June 22 (Bloomberg) -- Complacency is baked into our species. We can’t resist thinking that recent experience defines the future. Give us a run of good luck, and we are apt to turn that into an implicit expectation that our luck will continue -- even that we are entitled to it.
This kind of thinking was instrumental in the run-up to the financial crash of 2008. Too many private and public institutions assumed that an extraordinary run in prosperity, particularly in the real estate market, was just normal. It didn’t occur to them that things could go so wrong. Even when token stress testing or risk assessment was done, it largely excluded the possibility of a bad shock or a protracted slump. Risk wasn’t systematically measured; it was ignored.
It’s easy to write this off to greed or foolishness on the part of Wall Street. But the truth is, our entire civilization rests on a foundation just as shaky. We assume that the very Earth is static and will always be as it is now, or as we remember it.
Yet geophysics tells us that is emphatically not the case. Bad things happen. In the past couple of years alone, we have witnessed a litany of horrific natural disasters. Early last year, Haiti, already one of the most impoverished places in the world, was slammed by a magnitude 7 earthquake that caused hundreds of thousands of deaths, both directly and as the result of a cholera epidemic that occurred 10 months later during the recovery effort.
In Iceland last year, a long-dormant volcano erupted, necessitating the cancellation of more than 100,000 flights, and causing an estimated $1.8 billion in losses across Europe (but no deaths). Just a few months ago, Japan was savaged by the fourth-most-powerful earthquake ever caught on seismographs and an ensuing tsunami that killed more than 15,000 people, brought down almost 200,000 buildings and (unfairly) tarnished the image of nuclear energy worldwide. This was only seven years after a tsunami in the Indian Ocean killed at least a quarter-million people.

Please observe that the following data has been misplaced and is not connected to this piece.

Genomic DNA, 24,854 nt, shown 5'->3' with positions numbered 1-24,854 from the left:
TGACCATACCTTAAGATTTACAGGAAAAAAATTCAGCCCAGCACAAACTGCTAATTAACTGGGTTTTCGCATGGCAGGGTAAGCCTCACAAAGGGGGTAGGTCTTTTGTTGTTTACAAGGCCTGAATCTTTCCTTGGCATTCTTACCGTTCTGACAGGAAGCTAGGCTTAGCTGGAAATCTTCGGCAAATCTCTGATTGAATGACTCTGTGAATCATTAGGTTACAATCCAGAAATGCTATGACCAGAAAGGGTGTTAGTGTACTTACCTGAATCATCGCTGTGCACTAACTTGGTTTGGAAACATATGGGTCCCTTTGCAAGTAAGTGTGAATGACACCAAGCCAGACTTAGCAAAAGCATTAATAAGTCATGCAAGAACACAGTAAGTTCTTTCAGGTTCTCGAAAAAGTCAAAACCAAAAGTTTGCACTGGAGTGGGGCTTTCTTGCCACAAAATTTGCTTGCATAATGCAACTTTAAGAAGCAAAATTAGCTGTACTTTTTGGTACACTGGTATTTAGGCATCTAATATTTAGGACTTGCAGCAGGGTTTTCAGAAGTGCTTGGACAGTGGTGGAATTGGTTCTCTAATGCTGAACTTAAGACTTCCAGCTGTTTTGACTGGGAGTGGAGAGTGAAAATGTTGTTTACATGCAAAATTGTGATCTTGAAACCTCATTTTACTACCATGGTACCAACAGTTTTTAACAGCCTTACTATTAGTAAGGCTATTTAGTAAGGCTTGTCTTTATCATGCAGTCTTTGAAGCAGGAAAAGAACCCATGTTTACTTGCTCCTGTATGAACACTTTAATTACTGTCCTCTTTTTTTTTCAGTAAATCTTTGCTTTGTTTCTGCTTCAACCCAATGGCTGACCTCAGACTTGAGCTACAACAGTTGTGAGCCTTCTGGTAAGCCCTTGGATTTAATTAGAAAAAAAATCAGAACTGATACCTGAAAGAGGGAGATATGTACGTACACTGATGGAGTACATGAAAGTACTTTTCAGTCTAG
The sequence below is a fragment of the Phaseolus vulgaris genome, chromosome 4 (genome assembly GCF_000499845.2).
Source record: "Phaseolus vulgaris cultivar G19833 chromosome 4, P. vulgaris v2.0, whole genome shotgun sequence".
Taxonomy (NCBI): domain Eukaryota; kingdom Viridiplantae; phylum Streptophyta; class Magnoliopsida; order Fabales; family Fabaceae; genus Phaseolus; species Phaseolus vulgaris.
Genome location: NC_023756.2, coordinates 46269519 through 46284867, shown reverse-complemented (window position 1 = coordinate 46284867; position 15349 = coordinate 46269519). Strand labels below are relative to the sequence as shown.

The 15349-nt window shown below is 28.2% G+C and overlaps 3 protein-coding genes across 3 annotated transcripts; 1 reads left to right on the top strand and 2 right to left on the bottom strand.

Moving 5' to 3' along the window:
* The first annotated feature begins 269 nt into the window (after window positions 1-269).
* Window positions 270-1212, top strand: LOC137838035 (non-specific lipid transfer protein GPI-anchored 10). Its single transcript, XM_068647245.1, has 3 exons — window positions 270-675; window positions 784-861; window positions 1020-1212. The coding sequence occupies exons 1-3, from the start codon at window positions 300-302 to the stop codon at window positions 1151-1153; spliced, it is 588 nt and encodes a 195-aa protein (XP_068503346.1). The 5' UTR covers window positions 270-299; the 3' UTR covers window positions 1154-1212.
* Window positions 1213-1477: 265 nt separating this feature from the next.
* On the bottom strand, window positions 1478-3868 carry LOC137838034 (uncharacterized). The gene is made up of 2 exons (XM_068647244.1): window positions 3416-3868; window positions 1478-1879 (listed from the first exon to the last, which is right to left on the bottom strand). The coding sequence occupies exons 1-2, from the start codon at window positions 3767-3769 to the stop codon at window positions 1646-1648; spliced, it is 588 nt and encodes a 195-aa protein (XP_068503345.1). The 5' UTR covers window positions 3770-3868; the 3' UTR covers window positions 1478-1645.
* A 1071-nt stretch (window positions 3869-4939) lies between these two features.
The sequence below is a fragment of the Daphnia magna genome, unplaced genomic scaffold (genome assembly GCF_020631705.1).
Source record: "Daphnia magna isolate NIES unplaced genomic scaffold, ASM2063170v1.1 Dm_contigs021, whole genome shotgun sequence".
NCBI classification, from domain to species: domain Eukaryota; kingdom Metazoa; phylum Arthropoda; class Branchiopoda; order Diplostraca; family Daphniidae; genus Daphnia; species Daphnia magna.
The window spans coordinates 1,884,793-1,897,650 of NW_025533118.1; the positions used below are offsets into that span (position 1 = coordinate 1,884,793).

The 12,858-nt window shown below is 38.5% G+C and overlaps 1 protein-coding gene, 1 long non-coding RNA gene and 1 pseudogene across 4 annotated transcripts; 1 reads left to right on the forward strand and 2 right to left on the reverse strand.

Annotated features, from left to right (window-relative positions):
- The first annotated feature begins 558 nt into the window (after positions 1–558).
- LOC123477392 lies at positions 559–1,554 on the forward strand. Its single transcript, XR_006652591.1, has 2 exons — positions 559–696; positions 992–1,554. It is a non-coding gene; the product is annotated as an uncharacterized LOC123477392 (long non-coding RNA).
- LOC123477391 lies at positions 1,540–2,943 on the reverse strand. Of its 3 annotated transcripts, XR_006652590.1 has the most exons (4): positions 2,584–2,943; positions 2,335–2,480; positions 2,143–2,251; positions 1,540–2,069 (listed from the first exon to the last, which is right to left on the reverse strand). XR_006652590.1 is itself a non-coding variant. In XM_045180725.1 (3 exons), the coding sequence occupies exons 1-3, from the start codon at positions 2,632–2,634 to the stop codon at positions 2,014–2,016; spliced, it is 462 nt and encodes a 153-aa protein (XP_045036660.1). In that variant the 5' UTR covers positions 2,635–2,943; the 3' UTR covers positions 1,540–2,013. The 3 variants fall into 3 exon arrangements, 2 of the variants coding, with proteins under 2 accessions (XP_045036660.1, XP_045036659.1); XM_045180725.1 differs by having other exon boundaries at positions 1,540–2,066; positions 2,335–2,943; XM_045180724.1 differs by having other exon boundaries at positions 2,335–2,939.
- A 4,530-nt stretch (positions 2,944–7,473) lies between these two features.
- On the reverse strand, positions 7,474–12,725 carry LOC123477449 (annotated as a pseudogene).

When the Earth itself isn’t tormenting us, the weather is. Within the past few months, the U.S. has been wracked by drought, wildfires and record-breaking flooding and tornadoes; the damage bill will total more than $32 billion. Tuscaloosa, Alabama; Joplin, Missouri; and, more surprisingly, Monson, Massachusetts, were flattened by tornadoes, which have taken more American lives this tornado season than in any year since 1927.
A Restive Earth
What’s behind all this terrestrial unrest? The answer may not be comforting, but it is simple: A run of bad events like this is completely normal. Nature contains many phenomena that are usually benign but sometimes turn vicious. The probability that really bad things will happen is low -- but it isn’t zero. Its rarity only lulls people into a false sense of security.
As a result, natural disasters are almost always compounded by human error. The buildings in Port-au-Prince, Haiti’s capital, were poorly constructed. That most of them would collapse in a severe earthquake, leading to enormous loss of life, was easily predictable. Worsening the situation, United Nations aid officials staffed the relief effort with personnel from Nepal, where there was an ongoing cholera epidemic. Unsurprisingly, those workers brought the disease with them, and so began an outbreak that is thought to have so far killed at least 4,700 Haitians.